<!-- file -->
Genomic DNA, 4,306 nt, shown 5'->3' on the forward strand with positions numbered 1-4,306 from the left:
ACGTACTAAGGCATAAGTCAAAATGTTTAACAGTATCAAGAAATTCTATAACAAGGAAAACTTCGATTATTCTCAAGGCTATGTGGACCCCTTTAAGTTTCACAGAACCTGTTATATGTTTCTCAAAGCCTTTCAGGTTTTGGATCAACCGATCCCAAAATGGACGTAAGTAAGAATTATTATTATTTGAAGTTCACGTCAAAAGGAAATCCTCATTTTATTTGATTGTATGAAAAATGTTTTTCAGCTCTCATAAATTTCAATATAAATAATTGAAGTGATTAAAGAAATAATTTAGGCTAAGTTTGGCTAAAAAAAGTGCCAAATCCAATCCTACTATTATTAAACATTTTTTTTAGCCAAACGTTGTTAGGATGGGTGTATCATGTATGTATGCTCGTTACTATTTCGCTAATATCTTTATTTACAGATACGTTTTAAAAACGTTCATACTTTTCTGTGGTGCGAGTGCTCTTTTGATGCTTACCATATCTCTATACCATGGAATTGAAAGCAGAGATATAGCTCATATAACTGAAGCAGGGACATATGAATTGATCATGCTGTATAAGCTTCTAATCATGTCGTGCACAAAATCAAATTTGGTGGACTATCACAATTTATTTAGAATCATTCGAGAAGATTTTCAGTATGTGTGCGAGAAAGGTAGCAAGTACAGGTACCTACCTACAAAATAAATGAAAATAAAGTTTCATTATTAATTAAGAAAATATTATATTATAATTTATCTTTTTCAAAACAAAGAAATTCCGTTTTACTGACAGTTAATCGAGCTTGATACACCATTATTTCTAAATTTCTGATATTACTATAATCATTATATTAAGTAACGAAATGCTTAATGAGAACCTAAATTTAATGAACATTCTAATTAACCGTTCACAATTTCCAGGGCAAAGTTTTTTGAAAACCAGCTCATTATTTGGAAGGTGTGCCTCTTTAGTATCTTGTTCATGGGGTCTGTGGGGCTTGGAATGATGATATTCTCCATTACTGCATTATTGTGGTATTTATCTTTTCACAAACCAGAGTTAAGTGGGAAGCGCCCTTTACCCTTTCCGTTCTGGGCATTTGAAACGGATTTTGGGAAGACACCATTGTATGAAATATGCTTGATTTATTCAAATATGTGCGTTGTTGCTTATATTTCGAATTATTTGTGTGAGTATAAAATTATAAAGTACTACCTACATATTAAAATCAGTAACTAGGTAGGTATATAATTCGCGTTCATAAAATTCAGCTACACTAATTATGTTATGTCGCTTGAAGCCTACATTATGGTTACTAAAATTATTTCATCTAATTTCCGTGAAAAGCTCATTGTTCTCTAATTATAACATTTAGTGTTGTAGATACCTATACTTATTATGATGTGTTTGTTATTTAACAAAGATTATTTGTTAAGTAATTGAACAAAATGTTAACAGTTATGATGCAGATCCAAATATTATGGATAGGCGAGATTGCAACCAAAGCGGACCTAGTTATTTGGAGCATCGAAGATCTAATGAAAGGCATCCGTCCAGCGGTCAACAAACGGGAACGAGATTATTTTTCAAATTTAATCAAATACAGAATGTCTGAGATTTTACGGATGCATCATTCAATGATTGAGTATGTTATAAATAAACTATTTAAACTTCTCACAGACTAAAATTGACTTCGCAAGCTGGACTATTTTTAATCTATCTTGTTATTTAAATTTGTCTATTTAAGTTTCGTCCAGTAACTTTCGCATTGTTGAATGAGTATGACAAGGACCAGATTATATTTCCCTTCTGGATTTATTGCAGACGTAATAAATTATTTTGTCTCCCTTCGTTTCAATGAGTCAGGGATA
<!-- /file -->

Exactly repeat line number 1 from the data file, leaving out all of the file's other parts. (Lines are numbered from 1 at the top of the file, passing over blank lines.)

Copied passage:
Genomic DNA, 4,306 nt, shown 5'->3' on the forward strand with positions numbered 1-4,306 from the left: